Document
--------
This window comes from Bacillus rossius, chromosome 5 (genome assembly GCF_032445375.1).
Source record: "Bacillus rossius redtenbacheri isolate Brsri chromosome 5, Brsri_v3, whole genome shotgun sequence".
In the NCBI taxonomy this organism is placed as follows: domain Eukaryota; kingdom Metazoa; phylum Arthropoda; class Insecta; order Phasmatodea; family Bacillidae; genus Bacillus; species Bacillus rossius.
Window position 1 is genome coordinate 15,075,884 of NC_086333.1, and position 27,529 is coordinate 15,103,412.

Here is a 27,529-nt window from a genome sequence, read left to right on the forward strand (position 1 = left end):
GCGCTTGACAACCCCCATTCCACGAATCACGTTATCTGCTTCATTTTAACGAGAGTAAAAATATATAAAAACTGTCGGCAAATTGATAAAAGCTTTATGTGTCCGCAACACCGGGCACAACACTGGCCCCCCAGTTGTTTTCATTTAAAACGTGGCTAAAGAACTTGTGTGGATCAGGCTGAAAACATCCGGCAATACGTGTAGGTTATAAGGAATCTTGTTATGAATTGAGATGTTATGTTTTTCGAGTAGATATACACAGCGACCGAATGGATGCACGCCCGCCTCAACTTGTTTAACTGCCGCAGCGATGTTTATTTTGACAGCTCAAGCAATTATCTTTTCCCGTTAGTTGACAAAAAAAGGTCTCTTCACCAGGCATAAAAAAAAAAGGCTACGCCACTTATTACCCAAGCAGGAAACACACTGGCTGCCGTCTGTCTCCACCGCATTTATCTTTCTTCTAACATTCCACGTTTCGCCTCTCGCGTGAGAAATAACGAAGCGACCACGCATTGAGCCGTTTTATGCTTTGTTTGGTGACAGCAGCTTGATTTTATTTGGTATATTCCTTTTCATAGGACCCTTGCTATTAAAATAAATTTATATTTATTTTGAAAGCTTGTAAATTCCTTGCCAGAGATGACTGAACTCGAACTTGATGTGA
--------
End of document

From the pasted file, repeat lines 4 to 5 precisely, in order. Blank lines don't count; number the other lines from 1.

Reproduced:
Window position 1 is genome coordinate 15,075,884 of NC_086333.1, and position 27,529 is coordinate 15,103,412.

Here is a 27,529-nt window from a genome sequence, read left to right on the forward strand (position 1 = left end):